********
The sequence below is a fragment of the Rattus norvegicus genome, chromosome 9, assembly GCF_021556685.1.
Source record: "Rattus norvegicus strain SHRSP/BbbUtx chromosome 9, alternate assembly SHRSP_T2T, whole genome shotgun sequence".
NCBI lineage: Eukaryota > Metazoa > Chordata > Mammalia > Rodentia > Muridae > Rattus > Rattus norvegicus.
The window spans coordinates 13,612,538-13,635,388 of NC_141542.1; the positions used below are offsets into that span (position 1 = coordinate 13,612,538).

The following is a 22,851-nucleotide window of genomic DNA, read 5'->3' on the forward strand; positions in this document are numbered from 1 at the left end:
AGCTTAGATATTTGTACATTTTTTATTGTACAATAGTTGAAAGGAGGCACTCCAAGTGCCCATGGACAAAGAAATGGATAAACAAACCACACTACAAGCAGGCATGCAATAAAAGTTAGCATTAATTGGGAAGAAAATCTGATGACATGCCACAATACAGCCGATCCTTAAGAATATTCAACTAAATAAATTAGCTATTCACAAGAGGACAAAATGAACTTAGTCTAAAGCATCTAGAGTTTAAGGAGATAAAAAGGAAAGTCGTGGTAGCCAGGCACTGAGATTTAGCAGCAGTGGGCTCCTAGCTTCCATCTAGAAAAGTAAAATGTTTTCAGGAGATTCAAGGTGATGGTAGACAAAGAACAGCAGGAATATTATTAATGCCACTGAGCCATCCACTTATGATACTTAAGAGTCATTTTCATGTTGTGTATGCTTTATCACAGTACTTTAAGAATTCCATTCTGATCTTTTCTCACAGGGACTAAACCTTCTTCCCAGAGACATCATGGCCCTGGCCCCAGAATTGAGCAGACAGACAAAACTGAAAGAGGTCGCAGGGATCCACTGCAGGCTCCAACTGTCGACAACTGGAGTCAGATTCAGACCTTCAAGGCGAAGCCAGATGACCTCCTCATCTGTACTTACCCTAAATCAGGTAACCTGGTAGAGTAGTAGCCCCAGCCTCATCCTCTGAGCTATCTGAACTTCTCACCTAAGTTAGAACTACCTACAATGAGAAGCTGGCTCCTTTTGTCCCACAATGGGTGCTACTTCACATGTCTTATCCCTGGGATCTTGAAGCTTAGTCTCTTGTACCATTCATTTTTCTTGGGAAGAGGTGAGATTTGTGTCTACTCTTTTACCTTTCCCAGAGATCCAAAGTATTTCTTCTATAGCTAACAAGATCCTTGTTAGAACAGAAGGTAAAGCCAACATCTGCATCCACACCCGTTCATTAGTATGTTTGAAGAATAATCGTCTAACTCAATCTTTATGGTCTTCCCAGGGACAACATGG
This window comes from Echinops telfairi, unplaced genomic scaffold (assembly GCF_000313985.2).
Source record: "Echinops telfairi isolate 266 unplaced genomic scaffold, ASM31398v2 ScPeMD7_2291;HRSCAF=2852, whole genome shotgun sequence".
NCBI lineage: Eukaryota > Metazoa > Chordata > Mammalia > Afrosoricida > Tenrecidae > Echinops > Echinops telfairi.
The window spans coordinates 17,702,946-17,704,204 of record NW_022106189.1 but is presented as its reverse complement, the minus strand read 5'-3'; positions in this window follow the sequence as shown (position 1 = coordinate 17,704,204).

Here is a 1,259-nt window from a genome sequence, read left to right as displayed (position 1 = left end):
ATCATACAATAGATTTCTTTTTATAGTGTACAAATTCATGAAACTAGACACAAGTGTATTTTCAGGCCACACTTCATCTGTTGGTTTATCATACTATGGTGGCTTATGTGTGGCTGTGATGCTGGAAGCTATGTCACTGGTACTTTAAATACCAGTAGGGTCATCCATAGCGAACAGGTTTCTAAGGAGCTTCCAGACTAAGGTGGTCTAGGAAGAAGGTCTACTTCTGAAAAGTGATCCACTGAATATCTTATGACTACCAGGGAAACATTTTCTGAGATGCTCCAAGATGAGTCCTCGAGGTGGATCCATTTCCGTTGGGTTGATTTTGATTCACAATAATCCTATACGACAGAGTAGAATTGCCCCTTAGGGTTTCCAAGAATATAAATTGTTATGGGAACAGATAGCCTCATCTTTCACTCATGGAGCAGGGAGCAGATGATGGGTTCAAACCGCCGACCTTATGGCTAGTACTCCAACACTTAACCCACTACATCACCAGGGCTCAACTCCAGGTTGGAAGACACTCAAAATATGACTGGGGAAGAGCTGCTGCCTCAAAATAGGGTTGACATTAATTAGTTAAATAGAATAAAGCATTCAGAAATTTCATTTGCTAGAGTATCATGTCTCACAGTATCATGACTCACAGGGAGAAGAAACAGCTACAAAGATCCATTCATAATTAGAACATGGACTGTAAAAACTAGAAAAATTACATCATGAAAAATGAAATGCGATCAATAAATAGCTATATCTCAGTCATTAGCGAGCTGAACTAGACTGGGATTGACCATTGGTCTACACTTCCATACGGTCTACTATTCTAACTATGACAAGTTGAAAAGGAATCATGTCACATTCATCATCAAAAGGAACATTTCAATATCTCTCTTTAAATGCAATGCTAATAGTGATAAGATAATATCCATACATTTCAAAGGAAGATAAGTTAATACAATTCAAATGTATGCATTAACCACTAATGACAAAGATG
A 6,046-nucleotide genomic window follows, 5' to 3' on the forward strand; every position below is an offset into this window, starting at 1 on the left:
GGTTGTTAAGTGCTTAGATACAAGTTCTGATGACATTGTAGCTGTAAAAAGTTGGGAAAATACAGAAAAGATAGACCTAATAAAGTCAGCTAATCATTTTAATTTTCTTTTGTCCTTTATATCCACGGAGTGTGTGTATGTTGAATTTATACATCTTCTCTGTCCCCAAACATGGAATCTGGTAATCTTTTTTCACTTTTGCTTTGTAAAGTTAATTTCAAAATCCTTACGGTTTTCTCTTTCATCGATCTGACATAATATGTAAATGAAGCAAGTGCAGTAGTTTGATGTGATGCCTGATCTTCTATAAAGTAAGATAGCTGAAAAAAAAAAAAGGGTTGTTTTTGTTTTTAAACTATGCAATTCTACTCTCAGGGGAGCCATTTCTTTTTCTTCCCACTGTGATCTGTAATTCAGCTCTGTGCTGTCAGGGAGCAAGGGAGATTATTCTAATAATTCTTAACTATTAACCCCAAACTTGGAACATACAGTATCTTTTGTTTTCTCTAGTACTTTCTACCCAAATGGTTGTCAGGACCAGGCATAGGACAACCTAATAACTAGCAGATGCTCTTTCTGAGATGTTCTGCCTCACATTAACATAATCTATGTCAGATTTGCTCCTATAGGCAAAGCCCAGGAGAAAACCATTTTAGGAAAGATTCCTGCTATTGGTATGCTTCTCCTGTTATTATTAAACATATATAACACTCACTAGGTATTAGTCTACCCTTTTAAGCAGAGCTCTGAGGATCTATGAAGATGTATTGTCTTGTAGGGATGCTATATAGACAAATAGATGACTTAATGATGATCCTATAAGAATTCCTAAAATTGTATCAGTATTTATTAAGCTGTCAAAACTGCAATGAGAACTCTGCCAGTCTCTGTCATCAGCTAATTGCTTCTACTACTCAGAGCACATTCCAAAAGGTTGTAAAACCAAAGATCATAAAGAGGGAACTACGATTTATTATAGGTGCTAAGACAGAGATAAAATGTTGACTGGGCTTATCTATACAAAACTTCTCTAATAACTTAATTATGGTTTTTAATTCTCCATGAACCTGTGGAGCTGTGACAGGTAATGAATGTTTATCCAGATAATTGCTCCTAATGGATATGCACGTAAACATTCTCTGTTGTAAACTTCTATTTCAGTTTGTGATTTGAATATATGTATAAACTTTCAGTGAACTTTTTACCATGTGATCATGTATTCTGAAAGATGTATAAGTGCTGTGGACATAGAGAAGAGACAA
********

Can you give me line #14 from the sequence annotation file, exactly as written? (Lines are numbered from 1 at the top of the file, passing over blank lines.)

GGTTGTTAAGTGCTTAGATACAAGTTCTGATGACATTGTAGCTGTAAAAAGTTGGGAAAATACAGAAAAGATAGACCTAATAAAGTCAGCTAATCATTTTAATTTTCTTTTGTCCTTTATATCCACGGAGTGTGTGTATGTTGAATTTATACATCTTCTCTGTCCCCAAACATGGAATCTGGTAATCTTTTTTCACTTTTGCTTTGTAAAGTTAATTTCAAAATCCTTACGGTTTTCTCTTTCATCGATCTGACATAATATGTAAATGAAGCAAGTGCAGTAGTTTGATGTGATGCCTGATCTTCTATAAAGTAAGATAGCTGAAAAAAAAAAAAGGGTTGTTTTTGTTTTTAAACTATGCAATTCTACTCTCAGGGGAGCCATTTCTTTTTCTTCCCACTGTGATCTGTAATTCAGCTCTGTGCTGTCAGGGAGCAAGGGAGATTATTCTAATAATTCTTAACTATTAACCCCAAACTTGGAACATACAGTATCTTTTGTTTTCTCTAGTACTTTCTACCCAAATGGTTGTCAGGACCAGGCATAGGACAACCTAATAACTAGCAGATGCTCTTTCTGAGATGTTCTGCCTCACATTAACATAATCTATGTCAGATTTGCTCCTATAGGCAAAGCCCAGGAGAAAACCATTTTAGGAAAGATTCCTGCTATTGGTATGCTTCTCCTGTTATTATTAAACATATATAACACTCACTAGGTATTAGTCTACCCTTTTAAGCAGAGCTCTGAGGATCTATGAAGATGTATTGTCTTGTAGGGATGCTATATAGACAAATAGATGACTTAATGATGATCCTATAAGAATTCCTAAAATTGTATCAGTATTTATTAAGCTGTCAAAACTGCAATGAGAACTCTGCCAGTCTCTGTCATCAGCTAATTGCTTCTACTACTCAGAGCACATTCCAAAAGGTTGTAAAACCAAAGATCATAAAGAGGGAACTACGATTTATTATAGGTGCTAAGACAGAGATAAAATGTTGACTGGGCTTATCTATACAAAACTTCTCTAATAACTTAATTATGGTTTTTAATTCTCCATGAACCTGTGGAGCTGTGACAGGTAATGAATGTTTATCCAGATAATTGCTCCTAATGGATATGCACGTAAACATTCTCTGTTGTAAACTTCTATTTCAGTTTGTGATTTGAATATATGTATAAACTTTCAGTGAACTTTTTACCATGTGATCATGTATTCTGAAAGATGTATAAGTGCTGTGGACATAGAGAAGAGACAA